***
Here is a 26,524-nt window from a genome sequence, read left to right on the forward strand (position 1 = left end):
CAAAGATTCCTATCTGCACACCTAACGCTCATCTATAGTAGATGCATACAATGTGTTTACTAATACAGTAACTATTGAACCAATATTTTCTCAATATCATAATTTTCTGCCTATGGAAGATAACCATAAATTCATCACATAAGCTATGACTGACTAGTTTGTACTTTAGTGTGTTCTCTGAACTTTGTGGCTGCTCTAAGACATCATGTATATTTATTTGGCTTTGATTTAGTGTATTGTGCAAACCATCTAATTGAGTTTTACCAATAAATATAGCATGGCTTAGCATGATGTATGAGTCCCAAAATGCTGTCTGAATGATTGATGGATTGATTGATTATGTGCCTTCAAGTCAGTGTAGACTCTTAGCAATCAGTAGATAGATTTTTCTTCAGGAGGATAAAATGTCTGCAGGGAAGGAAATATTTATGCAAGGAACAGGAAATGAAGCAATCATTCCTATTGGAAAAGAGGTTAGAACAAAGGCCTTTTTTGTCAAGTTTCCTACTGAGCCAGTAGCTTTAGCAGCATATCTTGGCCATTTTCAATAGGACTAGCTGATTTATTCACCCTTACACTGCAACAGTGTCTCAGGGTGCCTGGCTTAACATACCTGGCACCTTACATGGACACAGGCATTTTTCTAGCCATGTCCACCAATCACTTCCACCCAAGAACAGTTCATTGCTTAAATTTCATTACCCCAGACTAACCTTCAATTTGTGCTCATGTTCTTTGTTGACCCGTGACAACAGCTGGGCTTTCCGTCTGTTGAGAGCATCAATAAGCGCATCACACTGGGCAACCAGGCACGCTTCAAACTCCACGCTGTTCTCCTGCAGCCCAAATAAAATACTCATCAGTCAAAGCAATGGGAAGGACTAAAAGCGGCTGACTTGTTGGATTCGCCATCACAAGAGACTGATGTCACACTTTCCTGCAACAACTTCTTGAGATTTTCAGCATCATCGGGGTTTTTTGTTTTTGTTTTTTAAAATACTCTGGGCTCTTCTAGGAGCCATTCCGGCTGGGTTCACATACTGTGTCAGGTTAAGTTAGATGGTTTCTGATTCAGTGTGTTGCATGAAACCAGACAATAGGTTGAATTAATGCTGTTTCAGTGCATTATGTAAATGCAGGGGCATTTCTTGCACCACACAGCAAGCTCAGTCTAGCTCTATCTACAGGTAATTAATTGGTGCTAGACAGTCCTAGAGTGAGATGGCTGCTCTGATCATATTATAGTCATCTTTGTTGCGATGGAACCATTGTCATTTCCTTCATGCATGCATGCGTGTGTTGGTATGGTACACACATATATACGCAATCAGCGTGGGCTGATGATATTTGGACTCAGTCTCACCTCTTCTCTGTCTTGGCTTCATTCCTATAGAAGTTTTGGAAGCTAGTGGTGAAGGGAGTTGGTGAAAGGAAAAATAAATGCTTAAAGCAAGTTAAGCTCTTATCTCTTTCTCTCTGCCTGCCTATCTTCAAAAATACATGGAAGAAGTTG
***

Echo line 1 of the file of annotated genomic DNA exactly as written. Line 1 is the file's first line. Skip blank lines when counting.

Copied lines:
Here is a 26,524-nt window from a genome sequence, read left to right on the forward strand (position 1 = left end):